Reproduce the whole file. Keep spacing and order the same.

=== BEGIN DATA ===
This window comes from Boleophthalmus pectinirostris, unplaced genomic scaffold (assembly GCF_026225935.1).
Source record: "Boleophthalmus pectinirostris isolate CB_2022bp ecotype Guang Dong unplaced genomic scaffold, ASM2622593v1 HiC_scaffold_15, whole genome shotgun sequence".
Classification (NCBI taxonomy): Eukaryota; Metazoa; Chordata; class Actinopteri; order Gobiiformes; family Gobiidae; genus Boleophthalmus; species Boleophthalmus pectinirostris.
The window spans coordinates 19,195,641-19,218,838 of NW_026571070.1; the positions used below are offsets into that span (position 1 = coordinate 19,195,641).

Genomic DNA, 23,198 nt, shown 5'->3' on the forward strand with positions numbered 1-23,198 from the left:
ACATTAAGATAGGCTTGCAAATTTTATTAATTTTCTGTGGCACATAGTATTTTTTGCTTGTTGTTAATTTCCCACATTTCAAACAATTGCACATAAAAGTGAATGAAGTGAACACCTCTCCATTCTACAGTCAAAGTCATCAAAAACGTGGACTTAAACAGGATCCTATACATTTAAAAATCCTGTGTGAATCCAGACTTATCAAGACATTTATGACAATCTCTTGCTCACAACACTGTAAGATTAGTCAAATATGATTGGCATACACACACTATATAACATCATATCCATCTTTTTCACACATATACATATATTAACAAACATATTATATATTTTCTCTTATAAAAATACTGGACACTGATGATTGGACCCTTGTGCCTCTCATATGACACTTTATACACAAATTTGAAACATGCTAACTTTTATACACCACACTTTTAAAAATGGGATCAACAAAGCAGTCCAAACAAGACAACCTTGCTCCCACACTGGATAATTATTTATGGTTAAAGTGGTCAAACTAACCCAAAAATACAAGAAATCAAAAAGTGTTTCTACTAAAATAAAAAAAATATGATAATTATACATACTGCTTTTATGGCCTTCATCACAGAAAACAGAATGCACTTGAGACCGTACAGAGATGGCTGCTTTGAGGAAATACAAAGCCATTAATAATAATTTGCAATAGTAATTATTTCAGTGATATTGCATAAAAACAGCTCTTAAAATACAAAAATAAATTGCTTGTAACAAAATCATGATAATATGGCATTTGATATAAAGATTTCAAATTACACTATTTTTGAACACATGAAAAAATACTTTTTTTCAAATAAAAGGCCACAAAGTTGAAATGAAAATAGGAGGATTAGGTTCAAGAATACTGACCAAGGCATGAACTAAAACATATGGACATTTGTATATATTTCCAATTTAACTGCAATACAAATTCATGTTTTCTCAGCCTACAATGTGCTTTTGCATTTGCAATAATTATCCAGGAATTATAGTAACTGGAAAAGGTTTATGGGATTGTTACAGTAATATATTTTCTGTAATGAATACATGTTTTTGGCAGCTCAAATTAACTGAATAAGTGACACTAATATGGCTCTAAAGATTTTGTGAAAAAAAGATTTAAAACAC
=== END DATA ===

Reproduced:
This window comes from Boleophthalmus pectinirostris, unplaced genomic scaffold (assembly GCF_026225935.1).
Source record: "Boleophthalmus pectinirostris isolate CB_2022bp ecotype Guang Dong unplaced genomic scaffold, ASM2622593v1 HiC_scaffold_15, whole genome shotgun sequence".
Classification (NCBI taxonomy): Eukaryota; Metazoa; Chordata; class Actinopteri; order Gobiiformes; family Gobiidae; genus Boleophthalmus; species Boleophthalmus pectinirostris.
The window spans coordinates 19,195,641-19,218,838 of NW_026571070.1; the positions used below are offsets into that span (position 1 = coordinate 19,195,641).

Genomic DNA, 23,198 nt, shown 5'->3' on the forward strand with positions numbered 1-23,198 from the left:
ACATTAAGATAGGCTTGCAAATTTTATTAATTTTCTGTGGCACATAGTATTTTTTGCTTGTTGTTAATTTCCCACATTTCAAACAATTGCACATAAAAGTGAATGAAGTGAACACCTCTCCATTCTACAGTCAAAGTCATCAAAAACGTGGACTTAAACAGGATCCTATACATTTAAAAATCCTGTGTGAATCCAGACTTATCAAGACATTTATGACAATCTCTTGCTCACAACACTGTAAGATTAGTCAAATATGATTGGCATACACACACTATATAACATCATATCCATCTTTTTCACACATATACATATATTAACAAACATATTATATATTTTCTCTTATAAAAATACTGGACACTGATGATTGGACCCTTGTGCCTCTCATATGACACTTTATACACAAATTTGAAACATGCTAACTTTTATACACCACACTTTTAAAAATGGGATCAACAAAGCAGTCCAAACAAGACAACCTTGCTCCCACACTGGATAATTATTTATGGTTAAAGTGGTCAAACTAACCCAAAAATACAAGAAATCAAAAAGTGTTTCTACTAAAATAAAAAAAATATGATAATTATACATACTGCTTTTATGGCCTTCATCACAGAAAACAGAATGCACTTGAGACCGTACAGAGATGGCTGCTTTGAGGAAATACAAAGCCATTAATAATAATTTGCAATAGTAATTATTTCAGTGATATTGCATAAAAACAGCTCTTAAAATACAAAAATAAATTGCTTGTAACAAAATCATGATAATATGGCATTTGATATAAAGATTTCAAATTACACTATTTTTGAACACATGAAAAAATACTTTTTTTCAAATAAAAGGCCACAAAGTTGAAATGAAAATAGGAGGATTAGGTTCAAGAATACTGACCAAGGCATGAACTAAAACATATGGACATTTGTATATATTTCCAATTTAACTGCAATACAAATTCATGTTTTCTCAGCCTACAATGTGCTTTTGCATTTGCAATAATTATCCAGGAATTATAGTAACTGGAAAAGGTTTATGGGATTGTTACAGTAATATATTTTCTGTAATGAATACATGTTTTTGGCAGCTCAAATTAACTGAATAAGTGACACTAATATGGCTCTAAAGATTTTGTGAAAAAAAGATTTAAAACAC